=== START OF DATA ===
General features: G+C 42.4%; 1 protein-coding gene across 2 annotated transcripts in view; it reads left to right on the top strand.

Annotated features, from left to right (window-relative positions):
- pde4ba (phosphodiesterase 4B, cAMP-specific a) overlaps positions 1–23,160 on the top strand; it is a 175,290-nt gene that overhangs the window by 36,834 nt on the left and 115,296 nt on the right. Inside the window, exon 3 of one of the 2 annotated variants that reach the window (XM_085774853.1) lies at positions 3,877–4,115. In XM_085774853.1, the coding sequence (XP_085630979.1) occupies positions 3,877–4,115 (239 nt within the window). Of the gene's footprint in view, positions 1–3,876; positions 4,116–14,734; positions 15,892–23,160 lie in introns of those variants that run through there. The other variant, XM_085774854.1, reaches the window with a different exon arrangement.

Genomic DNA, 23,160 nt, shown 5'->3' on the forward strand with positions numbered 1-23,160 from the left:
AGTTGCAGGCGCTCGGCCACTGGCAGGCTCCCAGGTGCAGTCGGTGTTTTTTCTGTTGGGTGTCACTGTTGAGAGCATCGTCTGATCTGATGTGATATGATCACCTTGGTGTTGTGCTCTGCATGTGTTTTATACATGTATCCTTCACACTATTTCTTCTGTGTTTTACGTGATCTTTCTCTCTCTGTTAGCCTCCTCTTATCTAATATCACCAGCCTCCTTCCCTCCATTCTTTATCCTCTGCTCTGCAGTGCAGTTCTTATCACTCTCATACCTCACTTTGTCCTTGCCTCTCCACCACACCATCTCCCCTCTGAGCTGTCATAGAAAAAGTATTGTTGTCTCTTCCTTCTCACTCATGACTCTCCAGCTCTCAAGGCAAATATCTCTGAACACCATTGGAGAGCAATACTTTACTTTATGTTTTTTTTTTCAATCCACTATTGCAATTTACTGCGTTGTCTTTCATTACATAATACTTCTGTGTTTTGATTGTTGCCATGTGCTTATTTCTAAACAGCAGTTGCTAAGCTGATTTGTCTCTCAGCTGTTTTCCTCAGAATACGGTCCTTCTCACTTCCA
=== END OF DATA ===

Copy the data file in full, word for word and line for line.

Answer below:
General features: G+C 42.4%; 1 protein-coding gene across 2 annotated transcripts in view; it reads left to right on the top strand.

Annotated features, from left to right (window-relative positions):
- pde4ba (phosphodiesterase 4B, cAMP-specific a) overlaps positions 1–23,160 on the top strand; it is a 175,290-nt gene that overhangs the window by 36,834 nt on the left and 115,296 nt on the right. Inside the window, exon 3 of one of the 2 annotated variants that reach the window (XM_085774853.1) lies at positions 3,877–4,115. In XM_085774853.1, the coding sequence (XP_085630979.1) occupies positions 3,877–4,115 (239 nt within the window). Of the gene's footprint in view, positions 1–3,876; positions 4,116–14,734; positions 15,892–23,160 lie in introns of those variants that run through there. The other variant, XM_085774854.1, reaches the window with a different exon arrangement.

Genomic DNA, 23,160 nt, shown 5'->3' on the forward strand with positions numbered 1-23,160 from the left:
AGTTGCAGGCGCTCGGCCACTGGCAGGCTCCCAGGTGCAGTCGGTGTTTTTTCTGTTGGGTGTCACTGTTGAGAGCATCGTCTGATCTGATGTGATATGATCACCTTGGTGTTGTGCTCTGCATGTGTTTTATACATGTATCCTTCACACTATTTCTTCTGTGTTTTACGTGATCTTTCTCTCTCTGTTAGCCTCCTCTTATCTAATATCACCAGCCTCCTTCCCTCCATTCTTTATCCTCTGCTCTGCAGTGCAGTTCTTATCACTCTCATACCTCACTTTGTCCTTGCCTCTCCACCACACCATCTCCCCTCTGAGCTGTCATAGAAAAAGTATTGTTGTCTCTTCCTTCTCACTCATGACTCTCCAGCTCTCAAGGCAAATATCTCTGAACACCATTGGAGAGCAATACTTTACTTTATGTTTTTTTTTTCAATCCACTATTGCAATTTACTGCGTTGTCTTTCATTACATAATACTTCTGTGTTTTGATTGTTGCCATGTGCTTATTTCTAAACAGCAGTTGCTAAGCTGATTTGTCTCTCAGCTGTTTTCCTCAGAATACGGTCCTTCTCACTTCCA